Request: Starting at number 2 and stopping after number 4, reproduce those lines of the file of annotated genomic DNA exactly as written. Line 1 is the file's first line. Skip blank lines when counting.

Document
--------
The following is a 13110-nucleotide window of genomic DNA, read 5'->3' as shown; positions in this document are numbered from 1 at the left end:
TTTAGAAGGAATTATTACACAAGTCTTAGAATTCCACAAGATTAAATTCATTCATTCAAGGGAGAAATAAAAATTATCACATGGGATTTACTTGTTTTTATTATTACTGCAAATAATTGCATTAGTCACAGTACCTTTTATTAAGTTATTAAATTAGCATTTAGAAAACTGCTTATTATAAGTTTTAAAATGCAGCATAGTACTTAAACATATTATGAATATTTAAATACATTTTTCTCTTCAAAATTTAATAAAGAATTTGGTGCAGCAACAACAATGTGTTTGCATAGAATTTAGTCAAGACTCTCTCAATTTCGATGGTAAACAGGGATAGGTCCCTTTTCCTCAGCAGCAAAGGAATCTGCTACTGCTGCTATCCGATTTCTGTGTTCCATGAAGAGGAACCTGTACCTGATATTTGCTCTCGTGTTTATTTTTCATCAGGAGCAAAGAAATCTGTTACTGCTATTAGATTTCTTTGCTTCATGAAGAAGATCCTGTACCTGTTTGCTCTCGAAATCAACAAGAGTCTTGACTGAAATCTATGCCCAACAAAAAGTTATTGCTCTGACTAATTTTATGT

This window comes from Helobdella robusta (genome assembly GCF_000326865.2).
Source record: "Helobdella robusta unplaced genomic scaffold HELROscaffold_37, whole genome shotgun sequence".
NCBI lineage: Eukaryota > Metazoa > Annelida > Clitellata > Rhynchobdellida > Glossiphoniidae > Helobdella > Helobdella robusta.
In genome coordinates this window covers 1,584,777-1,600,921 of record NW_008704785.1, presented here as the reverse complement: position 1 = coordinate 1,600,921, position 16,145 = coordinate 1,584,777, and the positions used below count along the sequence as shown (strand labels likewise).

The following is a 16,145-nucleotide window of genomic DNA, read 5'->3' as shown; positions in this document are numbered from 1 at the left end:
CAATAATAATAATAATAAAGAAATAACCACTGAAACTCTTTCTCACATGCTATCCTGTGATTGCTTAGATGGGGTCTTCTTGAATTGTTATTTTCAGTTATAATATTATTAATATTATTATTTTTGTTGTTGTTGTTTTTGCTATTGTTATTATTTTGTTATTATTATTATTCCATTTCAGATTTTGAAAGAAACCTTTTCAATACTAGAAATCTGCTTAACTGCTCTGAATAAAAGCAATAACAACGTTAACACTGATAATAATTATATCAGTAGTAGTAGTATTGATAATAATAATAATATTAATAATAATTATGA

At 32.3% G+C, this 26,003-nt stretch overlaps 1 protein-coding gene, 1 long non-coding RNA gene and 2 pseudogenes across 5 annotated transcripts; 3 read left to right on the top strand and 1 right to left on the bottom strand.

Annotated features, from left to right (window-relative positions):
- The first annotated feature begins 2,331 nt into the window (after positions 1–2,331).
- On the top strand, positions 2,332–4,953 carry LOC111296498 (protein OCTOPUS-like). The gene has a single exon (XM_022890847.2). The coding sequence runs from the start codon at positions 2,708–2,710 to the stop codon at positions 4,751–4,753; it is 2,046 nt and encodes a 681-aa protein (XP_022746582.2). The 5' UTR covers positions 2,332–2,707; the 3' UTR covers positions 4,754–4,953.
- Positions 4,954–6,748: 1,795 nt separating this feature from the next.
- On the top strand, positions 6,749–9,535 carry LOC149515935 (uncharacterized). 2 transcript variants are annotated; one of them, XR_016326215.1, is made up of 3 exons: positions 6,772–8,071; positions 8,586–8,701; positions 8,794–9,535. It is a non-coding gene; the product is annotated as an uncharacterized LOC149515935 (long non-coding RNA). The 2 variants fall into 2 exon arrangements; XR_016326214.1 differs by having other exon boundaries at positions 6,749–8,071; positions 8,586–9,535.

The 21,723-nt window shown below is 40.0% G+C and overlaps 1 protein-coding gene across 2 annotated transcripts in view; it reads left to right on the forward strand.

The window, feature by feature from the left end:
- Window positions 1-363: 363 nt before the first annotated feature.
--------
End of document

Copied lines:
TTTAGAAGGAATTATTACACAAGTCTTAGAATTCCACAAGATTAAATTCATTCATTCAAGGGAGAAATAAAAATTATCACATGGGATTTACTTGTTTTTATTATTACTGCAAATAATTGCATTAGTCACAGTACCTTTTATTAAGTTATTAAATTAGCATTTAGAAAACTGCTTATTATAAGTTTTAAAATGCAGCATAGTACTTAAACATATTATGAATATTTAAATACATTTTTCTCTTCAAAATTTAATAAAGAATTTGGTGCAGCAACAACAATGTGTTTGCATAGAATTTAGTCAAGACTCTCTCAATTTCGATGGTAAACAGGGATAGGTCCCTTTTCCTCAGCAGCAAAGGAATCTGCTACTGCTGCTATCCGATTTCTGTGTTCCATGAAGAGGAACCTGTACCTGATATTTGCTCTCGTGTTTATTTTTCATCAGGAGCAAAGAAATCTGTTACTGCTATTAGATTTCTTTGCTTCATGAAGAAGATCCTGTACCTGTTTGCTCTCGAAATCAACAAGAGTCTTGACTGAAATCTATGCCCAACAAAAAGTTATTGCTCTGACTAATTTTATGT

This window comes from Helobdella robusta (genome assembly GCF_000326865.2).
Source record: "Helobdella robusta unplaced genomic scaffold HELROscaffold_37, whole genome shotgun sequence".